Sunday, December 16, 2007

Cradle of Rome new Arcade Game at USA Today Arcade Zone

This game from USA Today's Arcade zone does involve the Rome and the ancient world but I would recommend getting "Caesar IV" for more complex game play and much better graphics for the same price.

"Build the heart of Ancient Rome and become its Emperor! Coliseum can become a good training school for your brave gladiators! And the Temple of all the Roman Gods will bring you luck! The fabulous Caesar’s land opens its gates in front of you.

Imagine being given the chance to build Ancient Rome, the most legendary city of all time! One of the powerful capitals that have ever existed wants you to become its Emperor! You start at the beginning… First a village appears… Then you buy a fountain and a tavern… Will you choose the water mill or the blacksmith next? As you play more and earn enough money and supplies to buy larger buildings, watch your city grow into a vast and magnificent center of life, the heart of the antiquity! You'll be able to reconstruct masterpieces of Roman architecture, build the Coliseum to train gladiators, and even rebuild the Pantheon, the Temple of all the Rman Gods to bring you even greater luck! As you play and conquer addictive and intuitively designed puzzles and your city grows, the citizens who populate your city will proclaim you Emperor as a Head Priest considers a worthy tribute! The fabulous lands of Caesar open their gates in front of you in our new puzzle game: Cradle of Rome!

Caligula Imperial Edition an Imperial Disappointment

For a number of years I have heard about the squabble over the lack of an X-rating for "Caligula" a movie based on a script by Gore Vidal. With such luminary actors as Malcolm McDowell, Peter O'Toole, Helen Mirren, and John Gielgud, I couldn't imagine it could be anywhere close to a modern rating of "X". When the Imperial Edition was released I couldn't help but see for myself so I pre-ordered it on Amazon.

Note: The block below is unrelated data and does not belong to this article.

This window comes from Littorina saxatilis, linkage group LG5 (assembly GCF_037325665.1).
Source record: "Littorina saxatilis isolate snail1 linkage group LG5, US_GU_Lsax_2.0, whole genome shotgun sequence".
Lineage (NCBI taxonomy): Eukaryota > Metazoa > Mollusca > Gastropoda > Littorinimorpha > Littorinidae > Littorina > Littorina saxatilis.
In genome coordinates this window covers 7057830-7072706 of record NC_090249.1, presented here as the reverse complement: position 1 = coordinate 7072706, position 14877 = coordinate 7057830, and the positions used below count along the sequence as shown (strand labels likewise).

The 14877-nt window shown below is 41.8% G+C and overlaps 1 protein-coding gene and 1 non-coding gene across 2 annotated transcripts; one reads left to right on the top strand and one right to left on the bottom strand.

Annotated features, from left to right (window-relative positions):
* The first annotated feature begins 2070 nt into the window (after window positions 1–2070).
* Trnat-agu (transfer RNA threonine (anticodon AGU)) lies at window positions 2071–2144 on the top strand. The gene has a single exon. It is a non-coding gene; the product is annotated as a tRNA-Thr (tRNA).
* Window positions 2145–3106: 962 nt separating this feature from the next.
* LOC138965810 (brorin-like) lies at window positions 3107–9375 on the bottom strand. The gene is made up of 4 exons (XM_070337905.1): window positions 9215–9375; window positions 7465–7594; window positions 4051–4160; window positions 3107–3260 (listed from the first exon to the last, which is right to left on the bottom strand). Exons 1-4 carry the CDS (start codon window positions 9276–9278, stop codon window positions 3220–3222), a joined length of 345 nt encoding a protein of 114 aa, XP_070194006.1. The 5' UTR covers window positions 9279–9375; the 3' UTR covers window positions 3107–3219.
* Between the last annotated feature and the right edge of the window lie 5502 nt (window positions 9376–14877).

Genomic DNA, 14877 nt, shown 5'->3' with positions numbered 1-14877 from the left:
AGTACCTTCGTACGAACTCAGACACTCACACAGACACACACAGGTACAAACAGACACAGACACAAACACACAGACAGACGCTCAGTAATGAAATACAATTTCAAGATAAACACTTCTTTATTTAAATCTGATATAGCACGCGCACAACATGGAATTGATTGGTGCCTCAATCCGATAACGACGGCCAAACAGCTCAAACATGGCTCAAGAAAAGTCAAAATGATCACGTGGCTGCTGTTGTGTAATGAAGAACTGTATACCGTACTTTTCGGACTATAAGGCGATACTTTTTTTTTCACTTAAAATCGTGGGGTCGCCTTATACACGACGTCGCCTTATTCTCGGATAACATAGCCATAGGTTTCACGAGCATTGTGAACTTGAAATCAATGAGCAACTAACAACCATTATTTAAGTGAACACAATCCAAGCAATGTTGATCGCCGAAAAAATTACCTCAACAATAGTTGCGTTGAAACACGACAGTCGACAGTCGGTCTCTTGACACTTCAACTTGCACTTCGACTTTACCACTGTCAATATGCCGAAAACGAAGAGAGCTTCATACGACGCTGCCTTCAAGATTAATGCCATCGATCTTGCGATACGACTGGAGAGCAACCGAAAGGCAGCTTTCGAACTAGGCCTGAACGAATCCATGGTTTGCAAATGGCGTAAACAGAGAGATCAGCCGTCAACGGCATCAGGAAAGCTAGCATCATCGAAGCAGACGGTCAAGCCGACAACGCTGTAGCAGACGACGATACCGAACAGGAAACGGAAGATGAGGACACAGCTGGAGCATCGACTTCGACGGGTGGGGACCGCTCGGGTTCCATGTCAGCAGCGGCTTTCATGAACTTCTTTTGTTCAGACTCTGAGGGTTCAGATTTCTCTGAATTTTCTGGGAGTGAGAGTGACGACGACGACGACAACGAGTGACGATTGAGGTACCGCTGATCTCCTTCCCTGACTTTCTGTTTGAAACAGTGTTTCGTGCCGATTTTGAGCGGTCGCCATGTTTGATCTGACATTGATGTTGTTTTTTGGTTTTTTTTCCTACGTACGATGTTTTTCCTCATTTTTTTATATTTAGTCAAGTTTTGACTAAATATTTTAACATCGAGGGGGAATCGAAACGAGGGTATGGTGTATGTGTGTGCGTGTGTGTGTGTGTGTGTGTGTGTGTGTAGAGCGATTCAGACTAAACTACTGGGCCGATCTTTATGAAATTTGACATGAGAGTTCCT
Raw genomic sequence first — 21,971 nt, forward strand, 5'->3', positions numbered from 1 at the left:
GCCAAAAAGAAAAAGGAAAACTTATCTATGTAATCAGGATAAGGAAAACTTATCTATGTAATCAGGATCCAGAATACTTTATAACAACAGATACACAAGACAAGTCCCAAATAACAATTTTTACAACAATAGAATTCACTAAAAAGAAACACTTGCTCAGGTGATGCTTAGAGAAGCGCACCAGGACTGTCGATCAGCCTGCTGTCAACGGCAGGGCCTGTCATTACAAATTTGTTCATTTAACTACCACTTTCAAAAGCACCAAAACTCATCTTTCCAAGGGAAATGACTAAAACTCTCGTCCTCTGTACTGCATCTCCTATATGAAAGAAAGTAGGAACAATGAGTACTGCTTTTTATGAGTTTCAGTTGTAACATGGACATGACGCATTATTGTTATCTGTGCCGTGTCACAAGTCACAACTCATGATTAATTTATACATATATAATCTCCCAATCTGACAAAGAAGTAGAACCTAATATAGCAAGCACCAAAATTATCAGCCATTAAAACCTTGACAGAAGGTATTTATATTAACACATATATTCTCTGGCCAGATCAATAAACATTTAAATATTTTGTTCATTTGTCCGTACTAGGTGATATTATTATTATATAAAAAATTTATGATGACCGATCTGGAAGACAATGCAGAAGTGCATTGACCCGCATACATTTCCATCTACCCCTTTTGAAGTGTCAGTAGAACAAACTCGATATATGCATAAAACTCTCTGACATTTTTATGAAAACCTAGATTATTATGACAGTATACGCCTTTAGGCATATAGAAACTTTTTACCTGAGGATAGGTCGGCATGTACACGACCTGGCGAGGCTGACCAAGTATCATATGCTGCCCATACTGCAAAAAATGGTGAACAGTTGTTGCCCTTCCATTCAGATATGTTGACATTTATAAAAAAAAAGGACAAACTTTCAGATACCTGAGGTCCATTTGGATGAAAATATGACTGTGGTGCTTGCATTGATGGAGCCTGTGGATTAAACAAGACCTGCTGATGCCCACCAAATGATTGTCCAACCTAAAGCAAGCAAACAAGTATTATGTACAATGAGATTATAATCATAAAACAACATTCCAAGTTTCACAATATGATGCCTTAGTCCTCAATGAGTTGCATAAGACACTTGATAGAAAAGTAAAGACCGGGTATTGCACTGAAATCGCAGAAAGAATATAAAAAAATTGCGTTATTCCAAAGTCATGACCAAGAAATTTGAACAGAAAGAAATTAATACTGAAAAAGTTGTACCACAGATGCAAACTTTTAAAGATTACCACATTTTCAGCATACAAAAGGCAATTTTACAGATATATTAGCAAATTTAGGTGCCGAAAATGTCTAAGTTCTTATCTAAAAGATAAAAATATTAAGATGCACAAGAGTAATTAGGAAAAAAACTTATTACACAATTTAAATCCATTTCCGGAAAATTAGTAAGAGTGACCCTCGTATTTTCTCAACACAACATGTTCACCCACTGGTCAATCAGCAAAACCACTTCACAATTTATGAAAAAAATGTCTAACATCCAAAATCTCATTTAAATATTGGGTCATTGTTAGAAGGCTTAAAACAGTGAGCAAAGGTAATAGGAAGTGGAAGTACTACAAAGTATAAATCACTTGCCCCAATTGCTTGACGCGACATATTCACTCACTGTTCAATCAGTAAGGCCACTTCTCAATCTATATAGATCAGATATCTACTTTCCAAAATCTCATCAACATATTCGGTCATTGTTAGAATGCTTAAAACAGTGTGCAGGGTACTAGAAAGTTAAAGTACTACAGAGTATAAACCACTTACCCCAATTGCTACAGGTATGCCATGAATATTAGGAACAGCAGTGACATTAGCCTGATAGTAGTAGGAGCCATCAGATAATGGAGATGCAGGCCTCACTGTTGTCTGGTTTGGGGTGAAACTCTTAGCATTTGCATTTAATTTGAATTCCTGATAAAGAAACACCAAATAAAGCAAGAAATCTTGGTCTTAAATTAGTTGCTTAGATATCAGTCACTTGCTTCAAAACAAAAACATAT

Unfortunately, I watched the unrated edition first and was revolted by the inclusion of gratuitous sex scenes that had no purpose at all to advance the plot. The wardrobe department must have scrounged costumes from some old follies show and Vidal must not have spent much time reviewing historical accounts of the period either since there actually was a time when Caligula first ascended the thrown that he was reasonable to an extent and was generally liked by the Roman mob. I also think a contextual background would have helped viewers to understand why Caligula spun out of control when given the chance to be the most powerful man on earth. Of course I was particularly irritated by the opening statement about "Pagan Rome" inferring that the events would not have happened if Rome had been Christian at the time. Oh, please!!! The brutality of Christian Rome could match that of Pagan Rome blow for blow!

I did enjoy reading about the background of the making of this "epic":

"Caligula is the stuff, or rather the spunk, of legend. The 1979 epic T&A-fest is based on real-life legend: the rapid ascendancy and downfall of Roman Emperor Gaius Julius Caesar Augustus Germanicus (“Little Boots” for short). Caligula is also a Hollywood legend, revered and ridiculed from the moment of its cinematic conception. The film’s production history is difficult to piece together, but goes something like this:

Gore Vidal wrote a screenplay. Unable to secure adequate funding, he appealed to Penthouse founder Bob Guccione. Fiduciary aid was provided on one condition—that Caligula take the orgy to the next level. Vidal accepted Emperor Guccione’s demands. Italian director Tinto Brass, of Salon Kitty (1976) fame, signed on. Danilo Donati, a favorite of Fellini’s, was hired to construct ostentatious sets and render trompe l’oeil backgrounds. An all-star cast was assembled. Debaucheries were orchestrated and shot. Chaos soon descended. Guccione championed the inclusion of several minutes of hard-core pornography. Vidal and Brass both renounced the film, at different times and for different reasons. Malcolm McDowell has described his experience of Caligula as rape-like. Helen Mirren has more positively invoked an acid trip."-